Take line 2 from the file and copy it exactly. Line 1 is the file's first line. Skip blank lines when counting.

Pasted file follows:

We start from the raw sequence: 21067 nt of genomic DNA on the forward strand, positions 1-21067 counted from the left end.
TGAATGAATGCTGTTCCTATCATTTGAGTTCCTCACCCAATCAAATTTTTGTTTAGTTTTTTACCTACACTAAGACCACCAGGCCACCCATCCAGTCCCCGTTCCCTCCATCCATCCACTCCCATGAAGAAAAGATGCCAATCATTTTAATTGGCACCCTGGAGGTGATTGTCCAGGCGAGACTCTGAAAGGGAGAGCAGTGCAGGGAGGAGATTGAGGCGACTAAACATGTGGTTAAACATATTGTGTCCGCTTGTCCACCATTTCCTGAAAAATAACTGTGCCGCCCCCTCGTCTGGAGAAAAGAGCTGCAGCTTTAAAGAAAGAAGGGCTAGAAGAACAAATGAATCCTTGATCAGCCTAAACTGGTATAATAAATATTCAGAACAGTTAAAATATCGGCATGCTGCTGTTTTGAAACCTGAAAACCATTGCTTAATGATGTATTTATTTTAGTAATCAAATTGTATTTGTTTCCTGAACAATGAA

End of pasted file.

TGAATGAATGCTGTTCCTATCATTTGAGTTCCTCACCCAATCAAATTTTTGTTTAGTTTTTTACCTACACTAAGACCACCAGGCCACCCATCCAGTCCCCGTTCCCTCCATCCATCCACTCCCATGAAGAAAAGATGCCAATCATTTTAATTGGCACCCTGGAGGTGATTGTCCAGGCGAGACTCTGAAAGGGAGAGCAGTGCAGGGAGGAGATTGAGGCGACTAAACATGTGGTTAAACATATTGTGTCCGCTTGTCCACCATTTCCTGAAAAATAACTGTGCCGCCCCCTCGTCTGGAGAAAAGAGCTGCAGCTTTAAAGAAAGAAGGGCTAGAAGAACAAATGAATCCTTGATCAGCCTAAACTGGTATAATAAATATTCAGAACAGTTAAAATATCGGCATGCTGCTGTTTTGAAACCTGAAAACCATTGCTTAATGATGTATTTATTTTAGTAATCAAATTGTATTTGTTTCCTGAACAATGAA